Alice Bailly: Exposition du Centenaire, Kunsthalle Bern, Bern, Switzerland, 1933; Alice Bailly: Exposition du Centenaire, Musée de l’Athénée, Geneva, Switzerland, 1932
Trove: The Collection in Depth, 2011
Four Centuries of Women’s Art: The National Museum of Women in the Arts, 1990–91
About the Artist
Alice Bailly was one of Switzerland’s most radical painters in the early decades of the 20th century. By 1906, Bailly had settled in Paris, where she became friends with many avant-garde modernist painters, including Juan Gris, Francis Picabia, and Marie Laurencin.
While she was exhibiting her early wood engravings in Paris, Fauvism came to the fore. Bailly was inspired by the style’s bold use of intense colors, dark outlines, and emphatically unrealistic anatomy and space. In 1908, her new paintings hung at the Salon d’Automne alongside the art of the principal Fauve painters.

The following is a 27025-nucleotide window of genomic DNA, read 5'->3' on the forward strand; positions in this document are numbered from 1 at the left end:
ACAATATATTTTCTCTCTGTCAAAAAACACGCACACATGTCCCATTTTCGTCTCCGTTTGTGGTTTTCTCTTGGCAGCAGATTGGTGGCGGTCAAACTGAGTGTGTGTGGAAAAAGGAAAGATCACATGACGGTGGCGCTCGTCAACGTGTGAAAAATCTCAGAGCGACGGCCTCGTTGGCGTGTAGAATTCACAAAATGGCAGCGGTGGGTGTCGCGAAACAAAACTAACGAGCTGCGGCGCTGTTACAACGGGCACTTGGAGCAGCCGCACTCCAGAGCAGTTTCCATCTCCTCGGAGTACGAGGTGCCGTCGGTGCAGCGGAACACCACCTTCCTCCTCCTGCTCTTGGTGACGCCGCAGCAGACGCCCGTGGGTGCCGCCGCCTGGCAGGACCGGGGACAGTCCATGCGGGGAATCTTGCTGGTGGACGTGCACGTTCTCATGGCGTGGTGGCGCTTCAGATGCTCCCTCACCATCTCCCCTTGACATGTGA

Continuing her stylistic experimentation, Bailly developed her own variation of Cubism. In 1912, her work was chosen to represent Switzerland in a traveling exhibition seen in Russia, England, and Spain. When World War I broke out, Bailly returned to Switzerland, where she invented “wool paintings,” mixed-media works in which short strands of colored yarn imitated brush strokes.
Bailly was briefly active in the Dada phenomenon. She moved to Lausanne in 1923 and stayed there the rest of her life, continuing to exhibit regularly and promote the cause of modern art. In 1936, Bailly accepted a commission to paint eight large murals for the foyer of the Theatre of Lausanne. This monumental task led to exhaustion, which presumably made Bailly more susceptible to the tuberculosis that claimed her life two years later.